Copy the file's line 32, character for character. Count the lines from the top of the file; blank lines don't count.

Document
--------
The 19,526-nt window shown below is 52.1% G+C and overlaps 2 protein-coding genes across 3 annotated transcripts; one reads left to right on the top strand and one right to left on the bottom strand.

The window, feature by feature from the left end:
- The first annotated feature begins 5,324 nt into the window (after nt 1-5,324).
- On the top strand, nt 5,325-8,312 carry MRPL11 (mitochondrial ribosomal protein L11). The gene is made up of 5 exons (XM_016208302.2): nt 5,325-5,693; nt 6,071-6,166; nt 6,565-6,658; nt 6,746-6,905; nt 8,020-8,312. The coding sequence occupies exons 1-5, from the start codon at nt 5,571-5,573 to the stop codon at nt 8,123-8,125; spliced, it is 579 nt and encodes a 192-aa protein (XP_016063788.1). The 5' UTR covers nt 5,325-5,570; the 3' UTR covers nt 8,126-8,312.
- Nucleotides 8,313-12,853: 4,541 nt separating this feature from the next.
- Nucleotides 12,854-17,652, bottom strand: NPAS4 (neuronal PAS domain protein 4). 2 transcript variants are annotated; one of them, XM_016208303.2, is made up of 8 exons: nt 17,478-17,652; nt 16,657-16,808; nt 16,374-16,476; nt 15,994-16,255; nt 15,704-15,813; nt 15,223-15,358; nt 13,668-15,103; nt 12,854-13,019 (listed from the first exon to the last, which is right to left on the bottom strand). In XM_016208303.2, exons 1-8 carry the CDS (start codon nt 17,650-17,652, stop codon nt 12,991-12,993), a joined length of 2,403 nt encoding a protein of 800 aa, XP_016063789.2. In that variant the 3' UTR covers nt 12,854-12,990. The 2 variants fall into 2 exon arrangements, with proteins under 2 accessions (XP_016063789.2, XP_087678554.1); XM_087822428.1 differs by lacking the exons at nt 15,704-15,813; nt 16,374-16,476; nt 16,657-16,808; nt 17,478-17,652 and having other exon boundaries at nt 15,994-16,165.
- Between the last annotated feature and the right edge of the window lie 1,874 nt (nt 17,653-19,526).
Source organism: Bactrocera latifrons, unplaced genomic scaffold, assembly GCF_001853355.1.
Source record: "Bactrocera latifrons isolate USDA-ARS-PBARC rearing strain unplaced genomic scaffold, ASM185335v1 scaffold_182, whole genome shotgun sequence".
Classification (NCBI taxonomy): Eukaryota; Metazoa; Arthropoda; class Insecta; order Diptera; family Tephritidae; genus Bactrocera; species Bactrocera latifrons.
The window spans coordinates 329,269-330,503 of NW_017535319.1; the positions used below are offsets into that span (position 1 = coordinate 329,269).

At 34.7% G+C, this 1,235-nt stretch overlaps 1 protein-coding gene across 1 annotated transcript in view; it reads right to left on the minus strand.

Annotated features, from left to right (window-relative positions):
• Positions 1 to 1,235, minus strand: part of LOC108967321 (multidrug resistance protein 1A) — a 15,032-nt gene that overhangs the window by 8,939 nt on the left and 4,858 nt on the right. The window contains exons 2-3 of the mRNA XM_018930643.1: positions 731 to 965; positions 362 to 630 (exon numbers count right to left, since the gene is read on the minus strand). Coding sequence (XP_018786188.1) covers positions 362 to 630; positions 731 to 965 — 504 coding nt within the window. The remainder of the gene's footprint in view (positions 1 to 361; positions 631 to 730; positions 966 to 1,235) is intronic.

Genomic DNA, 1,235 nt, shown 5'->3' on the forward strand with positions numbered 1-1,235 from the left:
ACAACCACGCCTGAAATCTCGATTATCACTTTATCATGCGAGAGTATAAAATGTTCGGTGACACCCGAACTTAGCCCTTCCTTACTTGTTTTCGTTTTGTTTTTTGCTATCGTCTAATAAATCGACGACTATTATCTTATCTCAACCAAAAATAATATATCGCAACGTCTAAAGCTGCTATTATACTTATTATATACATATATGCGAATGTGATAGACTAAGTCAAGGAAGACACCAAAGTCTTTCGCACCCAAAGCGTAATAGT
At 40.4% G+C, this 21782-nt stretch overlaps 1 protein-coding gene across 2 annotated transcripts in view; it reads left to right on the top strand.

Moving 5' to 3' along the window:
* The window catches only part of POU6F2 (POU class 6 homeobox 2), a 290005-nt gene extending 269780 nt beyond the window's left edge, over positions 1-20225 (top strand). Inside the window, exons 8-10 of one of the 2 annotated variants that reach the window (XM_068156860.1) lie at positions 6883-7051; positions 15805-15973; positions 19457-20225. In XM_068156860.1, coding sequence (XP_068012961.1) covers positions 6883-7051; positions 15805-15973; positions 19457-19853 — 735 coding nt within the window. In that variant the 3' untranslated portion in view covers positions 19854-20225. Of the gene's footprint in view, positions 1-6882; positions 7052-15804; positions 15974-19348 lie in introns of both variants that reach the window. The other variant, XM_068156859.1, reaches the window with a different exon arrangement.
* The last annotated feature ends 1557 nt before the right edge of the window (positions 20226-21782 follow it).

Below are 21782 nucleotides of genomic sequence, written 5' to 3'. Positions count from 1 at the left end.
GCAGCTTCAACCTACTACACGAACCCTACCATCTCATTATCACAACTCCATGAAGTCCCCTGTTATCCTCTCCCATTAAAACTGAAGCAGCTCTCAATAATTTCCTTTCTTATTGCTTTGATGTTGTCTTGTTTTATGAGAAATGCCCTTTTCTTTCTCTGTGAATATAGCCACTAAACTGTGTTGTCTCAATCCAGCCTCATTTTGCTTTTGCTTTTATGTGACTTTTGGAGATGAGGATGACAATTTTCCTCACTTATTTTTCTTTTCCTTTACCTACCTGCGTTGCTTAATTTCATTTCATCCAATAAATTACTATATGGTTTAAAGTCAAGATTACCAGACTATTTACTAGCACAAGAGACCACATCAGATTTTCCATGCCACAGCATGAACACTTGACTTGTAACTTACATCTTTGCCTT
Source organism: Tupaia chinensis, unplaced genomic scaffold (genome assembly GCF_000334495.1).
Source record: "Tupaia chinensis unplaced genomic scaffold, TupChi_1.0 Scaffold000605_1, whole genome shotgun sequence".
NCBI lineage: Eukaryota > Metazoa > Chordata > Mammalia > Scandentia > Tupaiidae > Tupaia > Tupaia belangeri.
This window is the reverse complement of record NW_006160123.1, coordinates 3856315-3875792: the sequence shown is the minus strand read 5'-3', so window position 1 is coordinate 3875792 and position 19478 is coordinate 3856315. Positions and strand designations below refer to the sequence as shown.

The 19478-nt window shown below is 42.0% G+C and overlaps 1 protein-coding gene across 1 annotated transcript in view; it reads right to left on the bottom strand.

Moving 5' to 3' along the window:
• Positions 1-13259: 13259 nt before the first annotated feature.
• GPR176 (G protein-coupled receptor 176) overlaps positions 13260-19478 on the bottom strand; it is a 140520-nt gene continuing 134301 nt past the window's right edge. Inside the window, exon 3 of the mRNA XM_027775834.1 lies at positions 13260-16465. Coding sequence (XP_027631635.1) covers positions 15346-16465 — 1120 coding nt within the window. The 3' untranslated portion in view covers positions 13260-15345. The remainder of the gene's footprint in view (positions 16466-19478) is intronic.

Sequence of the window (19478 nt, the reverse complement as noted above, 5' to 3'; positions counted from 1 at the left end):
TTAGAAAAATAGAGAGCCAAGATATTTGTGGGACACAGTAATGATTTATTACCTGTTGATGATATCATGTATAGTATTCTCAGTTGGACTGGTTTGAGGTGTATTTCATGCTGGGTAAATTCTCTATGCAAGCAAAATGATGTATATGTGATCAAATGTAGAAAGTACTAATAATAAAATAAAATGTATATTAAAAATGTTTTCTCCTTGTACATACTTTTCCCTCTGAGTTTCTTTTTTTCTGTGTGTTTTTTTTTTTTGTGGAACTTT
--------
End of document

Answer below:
TTAGAAAAATAGAGAGCCAAGATATTTGTGGGACACAGTAATGATTTATTACCTGTTGATGATATCATGTATAGTATTCTCAGTTGGACTGGTTTGAGGTGTATTTCATGCTGGGTAAATTCTCTATGCAAGCAAAATGATGTATATGTGATCAAATGTAGAAAGTACTAATAATAAAATAAAATGTATATTAAAAATGTTTTCTCCTTGTACATACTTTTCCCTCTGAGTTTCTTTTTTTCTGTGTGTTTTTTTTTTTTGTGGAACTTT